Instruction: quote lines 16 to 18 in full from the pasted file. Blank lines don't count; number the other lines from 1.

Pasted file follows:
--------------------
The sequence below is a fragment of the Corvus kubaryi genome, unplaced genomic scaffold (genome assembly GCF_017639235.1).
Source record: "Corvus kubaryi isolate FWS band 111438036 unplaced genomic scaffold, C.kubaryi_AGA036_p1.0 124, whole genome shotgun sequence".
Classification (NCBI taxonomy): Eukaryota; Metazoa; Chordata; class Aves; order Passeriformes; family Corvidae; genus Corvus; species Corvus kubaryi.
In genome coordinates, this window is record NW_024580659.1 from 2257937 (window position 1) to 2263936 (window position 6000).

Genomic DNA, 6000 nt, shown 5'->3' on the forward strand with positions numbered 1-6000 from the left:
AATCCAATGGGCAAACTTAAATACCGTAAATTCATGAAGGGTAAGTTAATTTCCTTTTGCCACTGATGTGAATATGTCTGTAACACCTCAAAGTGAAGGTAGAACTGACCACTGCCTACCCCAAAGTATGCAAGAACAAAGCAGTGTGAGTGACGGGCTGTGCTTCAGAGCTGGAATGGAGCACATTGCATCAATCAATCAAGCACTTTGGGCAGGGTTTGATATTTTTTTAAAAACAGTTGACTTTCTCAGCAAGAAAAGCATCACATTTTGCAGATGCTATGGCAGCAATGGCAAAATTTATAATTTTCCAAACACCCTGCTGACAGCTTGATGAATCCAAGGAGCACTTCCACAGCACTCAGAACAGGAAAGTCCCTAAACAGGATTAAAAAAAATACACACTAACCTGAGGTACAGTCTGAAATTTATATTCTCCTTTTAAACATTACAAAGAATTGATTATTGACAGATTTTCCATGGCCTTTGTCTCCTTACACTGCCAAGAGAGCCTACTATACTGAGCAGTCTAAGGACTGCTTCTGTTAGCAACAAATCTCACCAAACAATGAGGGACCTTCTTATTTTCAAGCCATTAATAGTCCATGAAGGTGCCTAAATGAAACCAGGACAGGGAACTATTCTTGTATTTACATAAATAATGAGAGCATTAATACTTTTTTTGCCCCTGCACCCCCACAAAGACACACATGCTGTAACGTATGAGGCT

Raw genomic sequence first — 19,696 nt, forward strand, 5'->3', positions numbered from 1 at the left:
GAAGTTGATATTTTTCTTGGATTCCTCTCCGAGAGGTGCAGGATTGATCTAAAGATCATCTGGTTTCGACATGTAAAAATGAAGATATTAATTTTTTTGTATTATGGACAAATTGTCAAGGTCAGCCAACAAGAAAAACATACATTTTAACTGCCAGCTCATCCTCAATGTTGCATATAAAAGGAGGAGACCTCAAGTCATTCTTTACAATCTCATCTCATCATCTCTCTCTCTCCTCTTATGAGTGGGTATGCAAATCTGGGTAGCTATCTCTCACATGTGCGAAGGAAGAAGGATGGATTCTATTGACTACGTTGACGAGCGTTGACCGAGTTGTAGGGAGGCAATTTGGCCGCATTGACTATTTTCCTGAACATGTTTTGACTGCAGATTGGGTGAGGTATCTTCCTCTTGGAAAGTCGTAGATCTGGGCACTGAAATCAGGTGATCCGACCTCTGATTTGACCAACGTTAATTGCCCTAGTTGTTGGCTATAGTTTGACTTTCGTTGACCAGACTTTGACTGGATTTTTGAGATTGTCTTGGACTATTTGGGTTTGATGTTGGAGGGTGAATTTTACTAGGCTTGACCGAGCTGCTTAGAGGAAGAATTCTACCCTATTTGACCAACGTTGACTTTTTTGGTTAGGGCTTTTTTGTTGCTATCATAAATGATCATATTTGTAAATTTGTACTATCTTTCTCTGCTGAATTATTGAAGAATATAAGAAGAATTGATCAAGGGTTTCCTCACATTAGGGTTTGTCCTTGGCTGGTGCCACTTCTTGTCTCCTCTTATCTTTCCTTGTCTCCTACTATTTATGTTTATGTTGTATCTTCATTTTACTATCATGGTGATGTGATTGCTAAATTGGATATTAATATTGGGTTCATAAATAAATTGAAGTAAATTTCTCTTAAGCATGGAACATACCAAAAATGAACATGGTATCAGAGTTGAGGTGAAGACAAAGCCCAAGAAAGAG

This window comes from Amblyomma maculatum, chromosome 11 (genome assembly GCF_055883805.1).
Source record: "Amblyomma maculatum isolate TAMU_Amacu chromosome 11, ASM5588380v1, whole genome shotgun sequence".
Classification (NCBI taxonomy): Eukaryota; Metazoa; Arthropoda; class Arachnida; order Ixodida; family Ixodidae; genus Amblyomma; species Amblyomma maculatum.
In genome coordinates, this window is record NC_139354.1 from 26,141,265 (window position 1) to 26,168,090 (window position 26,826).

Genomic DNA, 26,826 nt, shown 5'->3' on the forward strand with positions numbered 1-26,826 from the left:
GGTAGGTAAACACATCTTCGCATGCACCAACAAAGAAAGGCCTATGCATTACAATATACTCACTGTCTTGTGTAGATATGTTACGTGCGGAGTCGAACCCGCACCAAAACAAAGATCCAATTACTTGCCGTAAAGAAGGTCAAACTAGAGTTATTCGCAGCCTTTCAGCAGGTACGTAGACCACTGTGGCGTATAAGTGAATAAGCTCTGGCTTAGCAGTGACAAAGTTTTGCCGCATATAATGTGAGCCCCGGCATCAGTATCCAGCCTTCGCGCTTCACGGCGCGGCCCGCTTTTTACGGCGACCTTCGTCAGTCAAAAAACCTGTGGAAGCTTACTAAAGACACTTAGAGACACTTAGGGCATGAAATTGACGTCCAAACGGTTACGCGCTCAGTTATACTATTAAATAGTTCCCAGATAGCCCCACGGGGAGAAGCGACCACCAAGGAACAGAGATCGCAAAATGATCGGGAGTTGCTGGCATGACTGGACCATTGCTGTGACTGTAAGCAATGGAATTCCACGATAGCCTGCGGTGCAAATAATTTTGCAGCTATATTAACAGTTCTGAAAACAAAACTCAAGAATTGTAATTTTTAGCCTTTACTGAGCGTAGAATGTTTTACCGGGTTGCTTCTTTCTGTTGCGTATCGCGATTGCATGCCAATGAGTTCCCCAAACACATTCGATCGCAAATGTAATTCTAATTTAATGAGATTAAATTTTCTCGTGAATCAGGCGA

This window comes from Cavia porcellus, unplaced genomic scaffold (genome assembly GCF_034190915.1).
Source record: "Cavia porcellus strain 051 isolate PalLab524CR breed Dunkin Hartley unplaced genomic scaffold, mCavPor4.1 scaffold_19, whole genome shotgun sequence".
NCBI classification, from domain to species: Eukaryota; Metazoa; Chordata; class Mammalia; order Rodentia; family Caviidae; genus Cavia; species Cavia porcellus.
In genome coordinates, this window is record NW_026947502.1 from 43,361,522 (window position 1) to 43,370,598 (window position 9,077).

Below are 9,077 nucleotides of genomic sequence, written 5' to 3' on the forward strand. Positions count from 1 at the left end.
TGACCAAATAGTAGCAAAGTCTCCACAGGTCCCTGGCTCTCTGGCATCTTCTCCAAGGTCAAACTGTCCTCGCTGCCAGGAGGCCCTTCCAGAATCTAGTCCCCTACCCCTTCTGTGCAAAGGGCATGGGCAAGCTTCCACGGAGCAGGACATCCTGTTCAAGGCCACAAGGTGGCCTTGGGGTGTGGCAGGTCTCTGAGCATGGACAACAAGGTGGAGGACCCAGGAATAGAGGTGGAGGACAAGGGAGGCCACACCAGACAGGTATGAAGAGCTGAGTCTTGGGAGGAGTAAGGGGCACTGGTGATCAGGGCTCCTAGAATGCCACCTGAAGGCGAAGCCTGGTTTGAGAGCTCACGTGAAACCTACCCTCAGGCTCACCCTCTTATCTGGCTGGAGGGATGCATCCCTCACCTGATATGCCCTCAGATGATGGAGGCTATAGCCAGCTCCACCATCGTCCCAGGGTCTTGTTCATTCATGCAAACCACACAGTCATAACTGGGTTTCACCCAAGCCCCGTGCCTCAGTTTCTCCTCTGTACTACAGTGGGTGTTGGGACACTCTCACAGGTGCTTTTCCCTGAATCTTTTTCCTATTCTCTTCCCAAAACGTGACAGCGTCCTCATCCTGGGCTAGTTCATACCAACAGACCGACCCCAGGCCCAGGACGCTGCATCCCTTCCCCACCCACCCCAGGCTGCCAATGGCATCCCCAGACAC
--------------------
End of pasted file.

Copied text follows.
Source record: "Cavia porcellus strain 051 isolate PalLab524CR breed Dunkin Hartley unplaced genomic scaffold, mCavPor4.1 scaffold_19, whole genome shotgun sequence".
NCBI classification, from domain to species: Eukaryota; Metazoa; Chordata; class Mammalia; order Rodentia; family Caviidae; genus Cavia; species Cavia porcellus.
In genome coordinates, this window is record NW_026947502.1 from 43,361,522 (window position 1) to 43,370,598 (window position 9,077).